Both Berry College and Hendrix College are small, coeducational liberal arts colleges in the south. Both offer expansive choices of majors from the humanities to the sciences, and both are relatively small; Berry enrolls about 2,200 students, while Hendrix enrolls just over 1,400.
Berry is a distinctly rural school–and the world’s largest continuous college campus, occupying 27,000 acres of woodlands in northern Georgia. Hendrix has more of a small-town atmosphere, nestled in a corner of Conway, Arkansas.
The estimated total cost of attending Berry College (including tuition, fees, books, and on-campus housing) was $43,800, compared to a significantly higher $52,500 at Hendrix. Total net costs (factoring in financial aid) were almost the same for both colleges: $22,900 for Berry and $22,000 for Hendrix.
Both colleges have fairly high acceptance rates, though Berry is a bit more selective. 80% of Hendrix applicants were accepted into a degree program, compared to 60% at Berry.
Each college’s worldview dramatically affects the atmosphere of campus and attitudes of students. Berry College is a Christian liberal arts university, which sets a more conservative tone for campus life and events than Hendrix, at which many students report prevalent drinking and partying.
The best way to decide between these two institutions is to do your research and talk to those who’ve been there. We surveyed students from freshmen to seniors at both colleges to ask what they thought of the academics, campus life, and the accessibility of faculty and professors.
The academic workload at both schools is almost the same; at Berry College, 65% of students said the workload was manageable, with a reasonable amount of academic work. 58% of Hendrix students said the same. More Hendrix College students found the academic load too difficult or unmanageable, though. 42% of Hendrix students said academics consumed most or all of their time, compared to only 30% of students at Berry.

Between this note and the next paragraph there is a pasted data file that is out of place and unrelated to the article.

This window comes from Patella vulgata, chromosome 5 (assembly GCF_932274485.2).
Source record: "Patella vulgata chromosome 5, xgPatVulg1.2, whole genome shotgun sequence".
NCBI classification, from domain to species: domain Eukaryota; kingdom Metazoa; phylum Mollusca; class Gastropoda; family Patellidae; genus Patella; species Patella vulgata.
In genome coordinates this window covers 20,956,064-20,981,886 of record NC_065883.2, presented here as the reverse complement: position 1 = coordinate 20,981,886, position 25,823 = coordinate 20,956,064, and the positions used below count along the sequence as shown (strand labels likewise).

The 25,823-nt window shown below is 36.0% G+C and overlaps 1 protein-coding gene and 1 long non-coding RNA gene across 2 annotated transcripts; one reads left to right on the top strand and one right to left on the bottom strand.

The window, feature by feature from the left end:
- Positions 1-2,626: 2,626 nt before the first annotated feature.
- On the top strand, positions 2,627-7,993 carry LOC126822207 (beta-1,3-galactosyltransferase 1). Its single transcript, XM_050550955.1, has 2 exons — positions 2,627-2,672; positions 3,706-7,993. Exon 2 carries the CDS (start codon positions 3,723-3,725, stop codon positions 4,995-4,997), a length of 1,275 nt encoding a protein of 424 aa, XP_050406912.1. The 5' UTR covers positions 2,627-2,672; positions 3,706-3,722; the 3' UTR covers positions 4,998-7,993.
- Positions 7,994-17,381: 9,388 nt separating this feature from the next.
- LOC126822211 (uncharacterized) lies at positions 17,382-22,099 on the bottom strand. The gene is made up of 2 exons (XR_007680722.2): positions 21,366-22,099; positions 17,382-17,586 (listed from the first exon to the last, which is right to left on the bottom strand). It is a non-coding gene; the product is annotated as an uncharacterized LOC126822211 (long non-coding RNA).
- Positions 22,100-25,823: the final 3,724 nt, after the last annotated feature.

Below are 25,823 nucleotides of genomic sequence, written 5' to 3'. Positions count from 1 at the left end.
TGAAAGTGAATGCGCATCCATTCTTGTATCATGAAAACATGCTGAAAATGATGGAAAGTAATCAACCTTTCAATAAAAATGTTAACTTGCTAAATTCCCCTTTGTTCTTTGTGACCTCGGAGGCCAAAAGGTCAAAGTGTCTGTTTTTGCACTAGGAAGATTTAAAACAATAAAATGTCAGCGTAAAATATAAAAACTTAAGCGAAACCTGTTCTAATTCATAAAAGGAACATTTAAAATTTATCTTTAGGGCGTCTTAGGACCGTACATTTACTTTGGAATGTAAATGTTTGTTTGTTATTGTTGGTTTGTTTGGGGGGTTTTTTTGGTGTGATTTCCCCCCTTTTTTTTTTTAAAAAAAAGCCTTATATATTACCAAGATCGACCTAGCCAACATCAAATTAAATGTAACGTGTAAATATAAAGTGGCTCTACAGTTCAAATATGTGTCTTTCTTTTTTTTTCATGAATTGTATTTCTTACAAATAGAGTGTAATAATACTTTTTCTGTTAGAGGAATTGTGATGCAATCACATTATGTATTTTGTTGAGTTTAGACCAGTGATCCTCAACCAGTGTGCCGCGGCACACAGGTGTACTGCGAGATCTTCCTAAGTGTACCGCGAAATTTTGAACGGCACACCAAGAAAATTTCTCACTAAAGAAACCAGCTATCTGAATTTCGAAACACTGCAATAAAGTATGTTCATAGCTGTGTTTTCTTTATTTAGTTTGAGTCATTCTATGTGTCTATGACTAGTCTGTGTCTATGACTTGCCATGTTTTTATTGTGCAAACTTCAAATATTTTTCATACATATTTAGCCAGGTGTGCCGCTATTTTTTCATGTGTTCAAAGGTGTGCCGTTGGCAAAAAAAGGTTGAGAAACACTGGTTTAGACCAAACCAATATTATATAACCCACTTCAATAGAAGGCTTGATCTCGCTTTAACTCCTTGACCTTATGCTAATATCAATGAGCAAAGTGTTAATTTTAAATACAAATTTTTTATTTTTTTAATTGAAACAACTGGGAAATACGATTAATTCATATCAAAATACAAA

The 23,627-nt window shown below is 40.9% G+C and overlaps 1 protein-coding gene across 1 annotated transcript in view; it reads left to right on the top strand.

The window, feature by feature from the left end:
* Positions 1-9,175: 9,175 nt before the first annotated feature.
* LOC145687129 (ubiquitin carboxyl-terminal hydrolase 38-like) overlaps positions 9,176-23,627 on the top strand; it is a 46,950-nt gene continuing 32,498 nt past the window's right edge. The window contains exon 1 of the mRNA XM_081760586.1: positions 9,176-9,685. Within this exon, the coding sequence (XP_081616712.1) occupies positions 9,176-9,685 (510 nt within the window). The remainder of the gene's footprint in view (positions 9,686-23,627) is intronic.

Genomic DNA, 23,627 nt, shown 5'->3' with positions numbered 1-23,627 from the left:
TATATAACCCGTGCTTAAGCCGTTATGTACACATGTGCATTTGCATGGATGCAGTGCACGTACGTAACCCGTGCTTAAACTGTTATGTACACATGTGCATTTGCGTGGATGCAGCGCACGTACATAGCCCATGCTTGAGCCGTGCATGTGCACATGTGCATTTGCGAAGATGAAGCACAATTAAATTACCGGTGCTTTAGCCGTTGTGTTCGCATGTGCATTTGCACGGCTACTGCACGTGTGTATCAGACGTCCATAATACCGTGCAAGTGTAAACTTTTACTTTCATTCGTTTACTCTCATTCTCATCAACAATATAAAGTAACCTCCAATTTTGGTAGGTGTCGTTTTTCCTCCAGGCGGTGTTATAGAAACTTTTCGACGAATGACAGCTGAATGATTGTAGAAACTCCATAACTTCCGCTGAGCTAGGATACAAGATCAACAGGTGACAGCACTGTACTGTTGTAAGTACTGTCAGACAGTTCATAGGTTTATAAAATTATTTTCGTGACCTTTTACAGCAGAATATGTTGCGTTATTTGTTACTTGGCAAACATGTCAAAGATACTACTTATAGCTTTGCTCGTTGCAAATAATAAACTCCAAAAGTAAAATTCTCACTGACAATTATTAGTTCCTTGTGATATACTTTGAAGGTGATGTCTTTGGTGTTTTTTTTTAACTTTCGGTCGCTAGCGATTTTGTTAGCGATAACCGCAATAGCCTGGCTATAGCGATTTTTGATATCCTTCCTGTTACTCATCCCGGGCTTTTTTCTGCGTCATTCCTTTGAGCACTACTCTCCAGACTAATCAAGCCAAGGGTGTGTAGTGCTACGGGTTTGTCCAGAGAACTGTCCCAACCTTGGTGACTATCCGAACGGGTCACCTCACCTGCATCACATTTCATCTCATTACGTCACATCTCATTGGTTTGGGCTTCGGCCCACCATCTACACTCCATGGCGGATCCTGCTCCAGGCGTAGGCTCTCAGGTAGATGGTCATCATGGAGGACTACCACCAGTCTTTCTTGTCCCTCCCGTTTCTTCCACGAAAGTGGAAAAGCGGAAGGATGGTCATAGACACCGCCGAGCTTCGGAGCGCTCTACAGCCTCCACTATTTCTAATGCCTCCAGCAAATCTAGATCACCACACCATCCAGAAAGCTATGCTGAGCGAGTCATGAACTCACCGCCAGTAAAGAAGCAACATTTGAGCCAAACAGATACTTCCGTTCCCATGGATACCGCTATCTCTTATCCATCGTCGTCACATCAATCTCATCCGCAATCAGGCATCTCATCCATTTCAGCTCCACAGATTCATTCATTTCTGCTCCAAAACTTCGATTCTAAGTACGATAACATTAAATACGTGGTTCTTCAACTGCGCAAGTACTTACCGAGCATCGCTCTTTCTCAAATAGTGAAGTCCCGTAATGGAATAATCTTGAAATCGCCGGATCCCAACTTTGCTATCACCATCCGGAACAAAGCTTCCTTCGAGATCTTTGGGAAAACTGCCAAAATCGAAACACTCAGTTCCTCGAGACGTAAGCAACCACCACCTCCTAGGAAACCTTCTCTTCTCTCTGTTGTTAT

“The faculty and staff are hands-down amazing. The campus is beautiful. The classes are challenging and interesting,” said one Berry senior, when asked about the atmosphere on campus.
At Berry College, only 10% of students said their school was “highly competitive,” while 60% said they found the environment more collaborative. Student opinions tended toward the same opinion at Hendrix, where 13% of students labelled their classes as “highly competitive,” while 70% said it was more collaborative.
That attitude of teamwork plays out in community involvement, study abroad opportunities, and unique expectations in classes; Hendrix offers the Odyssey Program, which encourages undergraduate students to pursue a research project, service opportunity, artistic project, or global awareness study before they graduate. Berry College also offers international study abroad, student teaching, and global service projects each year.
Half the students we surveyed at Hendrix said they talked to professors about classroom topics on a weekly basis, compared to 39% of students at Berry. Another 14% of students at Hendrix said they “almost never” talk to their professors about class topics, though all Berry students reported they had conversations with their professors on at least a monthly basis.
Though the data is split, students from both colleges reported that they were happy with the faculty at their schools.
“[I like the] engaging and challenging academic environment with committed and talented faculty” said one Hendrix senior.
Berry students echoed the same idea: “The majority of professors really care and will challenge you in a caring way,” a Berry senior said.
Berry took the lead in student advisor ratings, though; 77% said they were either “satisfied” or “very satisfied” with their advisor, compared to 66% at Hendrix. Some Hendrix students complained that their major advisor wasn’t a professor in their major, though they still offered good course planning advice.